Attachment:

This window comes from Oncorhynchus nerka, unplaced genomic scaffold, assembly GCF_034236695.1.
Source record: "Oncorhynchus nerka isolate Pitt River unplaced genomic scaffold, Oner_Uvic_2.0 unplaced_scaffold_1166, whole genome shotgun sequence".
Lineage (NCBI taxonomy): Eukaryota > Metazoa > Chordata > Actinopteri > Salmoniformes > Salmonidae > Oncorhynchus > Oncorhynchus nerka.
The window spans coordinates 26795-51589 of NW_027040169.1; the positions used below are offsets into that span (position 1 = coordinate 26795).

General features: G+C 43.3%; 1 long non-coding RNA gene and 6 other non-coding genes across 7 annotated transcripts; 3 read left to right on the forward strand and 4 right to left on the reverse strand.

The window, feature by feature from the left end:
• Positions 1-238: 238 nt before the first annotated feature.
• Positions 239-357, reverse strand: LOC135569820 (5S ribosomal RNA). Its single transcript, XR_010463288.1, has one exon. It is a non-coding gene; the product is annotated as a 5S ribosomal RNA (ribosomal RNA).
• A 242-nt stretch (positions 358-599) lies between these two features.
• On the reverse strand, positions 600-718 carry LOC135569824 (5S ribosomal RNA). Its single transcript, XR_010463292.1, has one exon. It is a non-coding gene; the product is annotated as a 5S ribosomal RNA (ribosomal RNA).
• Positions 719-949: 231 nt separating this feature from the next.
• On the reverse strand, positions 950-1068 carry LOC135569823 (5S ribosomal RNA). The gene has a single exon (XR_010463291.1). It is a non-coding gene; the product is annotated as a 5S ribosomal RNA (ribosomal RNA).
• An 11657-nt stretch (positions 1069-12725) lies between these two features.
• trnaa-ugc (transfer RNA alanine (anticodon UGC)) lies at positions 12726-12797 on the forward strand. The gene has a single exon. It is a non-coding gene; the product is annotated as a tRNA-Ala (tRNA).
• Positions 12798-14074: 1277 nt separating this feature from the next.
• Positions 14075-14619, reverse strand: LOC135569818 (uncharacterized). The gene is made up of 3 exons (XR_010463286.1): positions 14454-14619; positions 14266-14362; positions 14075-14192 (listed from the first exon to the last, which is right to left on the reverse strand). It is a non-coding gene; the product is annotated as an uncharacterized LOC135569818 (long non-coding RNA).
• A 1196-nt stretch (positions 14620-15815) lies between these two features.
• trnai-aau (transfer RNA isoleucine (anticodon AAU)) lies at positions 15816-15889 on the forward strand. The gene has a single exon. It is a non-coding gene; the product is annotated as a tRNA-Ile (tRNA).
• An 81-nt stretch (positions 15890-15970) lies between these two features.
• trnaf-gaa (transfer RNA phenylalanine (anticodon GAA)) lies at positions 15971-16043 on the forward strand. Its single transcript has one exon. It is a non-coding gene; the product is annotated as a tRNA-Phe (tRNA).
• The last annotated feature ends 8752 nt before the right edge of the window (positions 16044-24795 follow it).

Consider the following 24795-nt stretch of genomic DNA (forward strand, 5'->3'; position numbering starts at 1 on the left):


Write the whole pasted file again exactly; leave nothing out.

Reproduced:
This window comes from Oncorhynchus nerka, unplaced genomic scaffold, assembly GCF_034236695.1.
Source record: "Oncorhynchus nerka isolate Pitt River unplaced genomic scaffold, Oner_Uvic_2.0 unplaced_scaffold_1166, whole genome shotgun sequence".
Lineage (NCBI taxonomy): Eukaryota > Metazoa > Chordata > Actinopteri > Salmoniformes > Salmonidae > Oncorhynchus > Oncorhynchus nerka.
The window spans coordinates 26795-51589 of NW_027040169.1; the positions used below are offsets into that span (position 1 = coordinate 26795).

General features: G+C 43.3%; 1 long non-coding RNA gene and 6 other non-coding genes across 7 annotated transcripts; 3 read left to right on the forward strand and 4 right to left on the reverse strand.

The window, feature by feature from the left end:
• Positions 1-238: 238 nt before the first annotated feature.
• Positions 239-357, reverse strand: LOC135569820 (5S ribosomal RNA). Its single transcript, XR_010463288.1, has one exon. It is a non-coding gene; the product is annotated as a 5S ribosomal RNA (ribosomal RNA).
• A 242-nt stretch (positions 358-599) lies between these two features.
• On the reverse strand, positions 600-718 carry LOC135569824 (5S ribosomal RNA). Its single transcript, XR_010463292.1, has one exon. It is a non-coding gene; the product is annotated as a 5S ribosomal RNA (ribosomal RNA).
• Positions 719-949: 231 nt separating this feature from the next.
• On the reverse strand, positions 950-1068 carry LOC135569823 (5S ribosomal RNA). The gene has a single exon (XR_010463291.1). It is a non-coding gene; the product is annotated as a 5S ribosomal RNA (ribosomal RNA).
• An 11657-nt stretch (positions 1069-12725) lies between these two features.
• trnaa-ugc (transfer RNA alanine (anticodon UGC)) lies at positions 12726-12797 on the forward strand. The gene has a single exon. It is a non-coding gene; the product is annotated as a tRNA-Ala (tRNA).
• Positions 12798-14074: 1277 nt separating this feature from the next.
• Positions 14075-14619, reverse strand: LOC135569818 (uncharacterized). The gene is made up of 3 exons (XR_010463286.1): positions 14454-14619; positions 14266-14362; positions 14075-14192 (listed from the first exon to the last, which is right to left on the reverse strand). It is a non-coding gene; the product is annotated as an uncharacterized LOC135569818 (long non-coding RNA).
• A 1196-nt stretch (positions 14620-15815) lies between these two features.
• trnai-aau (transfer RNA isoleucine (anticodon AAU)) lies at positions 15816-15889 on the forward strand. The gene has a single exon. It is a non-coding gene; the product is annotated as a tRNA-Ile (tRNA).
• An 81-nt stretch (positions 15890-15970) lies between these two features.
• trnaf-gaa (transfer RNA phenylalanine (anticodon GAA)) lies at positions 15971-16043 on the forward strand. Its single transcript has one exon. It is a non-coding gene; the product is annotated as a tRNA-Phe (tRNA).
• The last annotated feature ends 8752 nt before the right edge of the window (positions 16044-24795 follow it).

Consider the following 24795-nt stretch of genomic DNA (forward strand, 5'->3'; position numbering starts at 1 on the left):